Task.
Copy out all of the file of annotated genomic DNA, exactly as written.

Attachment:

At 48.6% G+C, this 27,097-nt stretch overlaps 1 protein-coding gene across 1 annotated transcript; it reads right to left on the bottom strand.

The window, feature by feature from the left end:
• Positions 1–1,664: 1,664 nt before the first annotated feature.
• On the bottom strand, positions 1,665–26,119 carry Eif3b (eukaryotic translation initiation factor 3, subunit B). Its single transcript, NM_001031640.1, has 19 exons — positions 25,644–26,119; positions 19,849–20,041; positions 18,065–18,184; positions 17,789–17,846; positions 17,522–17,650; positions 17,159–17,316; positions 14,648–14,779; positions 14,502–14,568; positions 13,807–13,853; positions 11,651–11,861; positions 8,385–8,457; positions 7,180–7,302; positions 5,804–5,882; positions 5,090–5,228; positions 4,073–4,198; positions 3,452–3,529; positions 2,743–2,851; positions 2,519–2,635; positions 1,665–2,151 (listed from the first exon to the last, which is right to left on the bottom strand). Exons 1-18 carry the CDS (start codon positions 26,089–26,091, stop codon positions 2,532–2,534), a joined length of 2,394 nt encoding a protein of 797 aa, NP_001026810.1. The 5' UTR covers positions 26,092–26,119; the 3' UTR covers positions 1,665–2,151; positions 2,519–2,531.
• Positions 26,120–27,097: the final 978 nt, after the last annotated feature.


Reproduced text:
At 48.6% G+C, this 27,097-nt stretch overlaps 1 protein-coding gene across 1 annotated transcript; it reads right to left on the bottom strand.

The window, feature by feature from the left end:
• Positions 1–1,664: 1,664 nt before the first annotated feature.
• On the bottom strand, positions 1,665–26,119 carry Eif3b (eukaryotic translation initiation factor 3, subunit B). Its single transcript, NM_001031640.1, has 19 exons — positions 25,644–26,119; positions 19,849–20,041; positions 18,065–18,184; positions 17,789–17,846; positions 17,522–17,650; positions 17,159–17,316; positions 14,648–14,779; positions 14,502–14,568; positions 13,807–13,853; positions 11,651–11,861; positions 8,385–8,457; positions 7,180–7,302; positions 5,804–5,882; positions 5,090–5,228; positions 4,073–4,198; positions 3,452–3,529; positions 2,743–2,851; positions 2,519–2,635; positions 1,665–2,151 (listed from the first exon to the last, which is right to left on the bottom strand). Exons 1-18 carry the CDS (start codon positions 26,089–26,091, stop codon positions 2,532–2,534), a joined length of 2,394 nt encoding a protein of 797 aa, NP_001026810.1. The 5' UTR covers positions 26,092–26,119; the 3' UTR covers positions 1,665–2,151; positions 2,519–2,531.
• Positions 26,120–27,097: the final 978 nt, after the last annotated feature.